Guilty Crown (Blu-ray/DVD) Review
Originally aired on the famed Noitamina timeslot, Guilty Crown was easily considered to be one of the most hyped anime series in the Fall 2011 season. An action/adventure series set in a dystopian future, the technology in the world has advanced to a state where there are hand held computers and mechas, but there are still a plethora of issues. Years earlier a strain of virus called the Apocalypse Virus devastated much of the population. The government was able to step in and clean up the situation. All would seem well if it weren’t for the fact that there are obvious cases of military brutality against innocent people. Enter Shu Ouma, our young hero of the story. After meeting Inori and gaining use of the mysterious “King’s Power,” Shu holds the fate of the world in his hands.
The first thing to note is the plot was in my opinion fairly standard in terms of progression at first. It initially starts off with Shu gaining the King’s Power after a chance meeting with Inori and then moves on to introducing the two major factions in this anime: the government unit GHQ / Anitbodies and then the resistance group Funeral Parlor. We learn about their important goals and ideologies. Initial episodes also give decent character introductions and most importantly insight into the true potential of the King’s Power: the usage of Voids.
After the general introductions the plot becomes convoluted. The first half of Guilty Crown was relatively good and in my opinion they should have ended the series there. However the plot twists keep coming at fast intervals and in directions that seem to be pulled out of a hat. As it stand the progression of the series crumbles by the end as the events don’t seem logical. Some examples of this are Shu’s mental breakdown and forcing martial law upon his fellow classmates, in addition to Gai’s resurrection by an unknown group. In the second half of the series, events seem to be less explained and more plot twists are thrown in your face, resulting in severe plot holes. Plot twists are to be used at discretion with good reasoning behind it. The fact that many of these events are unexplained makes the plot lackluster and ridiculous near the end.
The failing plot is not aided at all by the way the characters are portrayed. Shu Ouma is by far one of the worst protagonists I have encountered in any anime series ever. He is too indecisive to the point where others make the decisions for him or he is forced into it by circumstance. His development throughout the series also seems to be very erratic: one moment he is wishy-washy, the next he is determined and self-motivated, but then right after he goes back into a depressive state. Inori’s character, who is Shu’s love interest, lacks emotion and in some respects is a very bland character.
The show however does a decent job of showing backstory and a little character development for most of the characters. In particular I found Gai Tsutsugami and Ayase Shinomiya’s characters to be interesting in this respect as their internal struggles seemed to be genuine.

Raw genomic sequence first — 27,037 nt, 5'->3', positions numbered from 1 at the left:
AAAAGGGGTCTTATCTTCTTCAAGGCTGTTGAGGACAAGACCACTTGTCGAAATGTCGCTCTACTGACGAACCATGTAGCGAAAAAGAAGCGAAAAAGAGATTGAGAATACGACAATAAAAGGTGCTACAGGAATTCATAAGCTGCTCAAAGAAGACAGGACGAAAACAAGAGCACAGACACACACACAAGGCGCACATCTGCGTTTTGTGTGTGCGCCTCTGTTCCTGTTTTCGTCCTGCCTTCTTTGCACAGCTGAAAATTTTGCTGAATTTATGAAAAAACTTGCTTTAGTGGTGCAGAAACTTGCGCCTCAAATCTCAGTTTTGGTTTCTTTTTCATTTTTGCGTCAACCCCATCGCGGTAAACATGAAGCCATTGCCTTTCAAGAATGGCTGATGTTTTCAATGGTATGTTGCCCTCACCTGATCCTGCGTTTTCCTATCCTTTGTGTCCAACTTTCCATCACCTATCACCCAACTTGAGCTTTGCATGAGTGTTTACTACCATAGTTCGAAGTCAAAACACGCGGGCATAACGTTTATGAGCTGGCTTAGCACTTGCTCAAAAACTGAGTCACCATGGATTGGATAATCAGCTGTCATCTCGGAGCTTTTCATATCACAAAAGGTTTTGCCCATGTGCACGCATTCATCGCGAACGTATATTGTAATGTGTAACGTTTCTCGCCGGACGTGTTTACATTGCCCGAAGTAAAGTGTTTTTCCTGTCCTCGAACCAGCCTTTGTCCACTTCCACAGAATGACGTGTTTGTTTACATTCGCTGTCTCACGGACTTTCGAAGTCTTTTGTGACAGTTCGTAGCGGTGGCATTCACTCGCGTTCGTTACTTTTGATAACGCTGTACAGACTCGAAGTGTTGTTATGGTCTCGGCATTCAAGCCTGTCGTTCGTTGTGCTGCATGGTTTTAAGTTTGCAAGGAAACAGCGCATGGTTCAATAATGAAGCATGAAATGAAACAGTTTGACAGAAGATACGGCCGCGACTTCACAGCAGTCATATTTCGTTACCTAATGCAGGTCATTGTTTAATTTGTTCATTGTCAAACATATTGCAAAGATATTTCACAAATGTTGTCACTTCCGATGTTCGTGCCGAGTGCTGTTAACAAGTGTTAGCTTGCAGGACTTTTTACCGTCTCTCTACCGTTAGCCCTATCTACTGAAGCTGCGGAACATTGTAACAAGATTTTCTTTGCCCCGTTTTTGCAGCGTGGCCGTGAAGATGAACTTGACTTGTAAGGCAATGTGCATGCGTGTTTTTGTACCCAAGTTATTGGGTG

Visually the show is one of the strongest that I’ve seen. Guilty Crown is without a doubt is a very beautiful show. Production I.G. usually doesn’t skimp out on the art direction and animation of their series. The show goes all out in their actions scenes with nifty special effects, 3D imagery, and smooth animations. The character designs are very eye catching and done by one of my personal favorite artists, redjuice. The backgrounds, characters, and animations are all done superbly with very few hiccups and unexplained quality drops. The music itself, composed by the renowned Hiroyuki Sawano, is perfect for this series filled with action and emotion. Haunting melodies mixed with memorable lyrics and motifs are found aplenty in Guilty Crown’s original soundtrack. With this said, it is a real shame that the story couldn’t live up to the art direction on this series.
FUNimation’s limited edition Blu-ray and DVD release of Guilty Crown includes various bonuses such as the usual trailers found in standard copies of the show and various translated omakes. Commentaries with the English cast are also found on-disc. However, I am most impressed with this limited edition out of the others considering they include something not commonly found in their releases: artbooks. Two artbooks are contained in the limited edition version of Part 1. One artbook is for Production I.G.’s works and the other is entirely composed of redjuice’s various character designs and illustrations for the show.
Overall I feel Guilty Crown could have been an amazing series, one that could have been talked about for years. The show had an amazing premise and art direction behind it, the main fault unfortunately lies with the lackluster and confusing story. Nevertheless, I would still suggest giving Guilty Crown at least a try.
Things I Loved:
- Limited Edition has amazing artbooks! A must have for any collector/art student.
- Art Direction
- Animation / Special Effects
- Character Designs
- The first half of the series was decent.
Things I Hated:
- Faltering and convoluted story develops as the second half of the series goes on.
- Shu and Inori are both really annoying characters.
Disclosure: A review copy was provided by the distributor.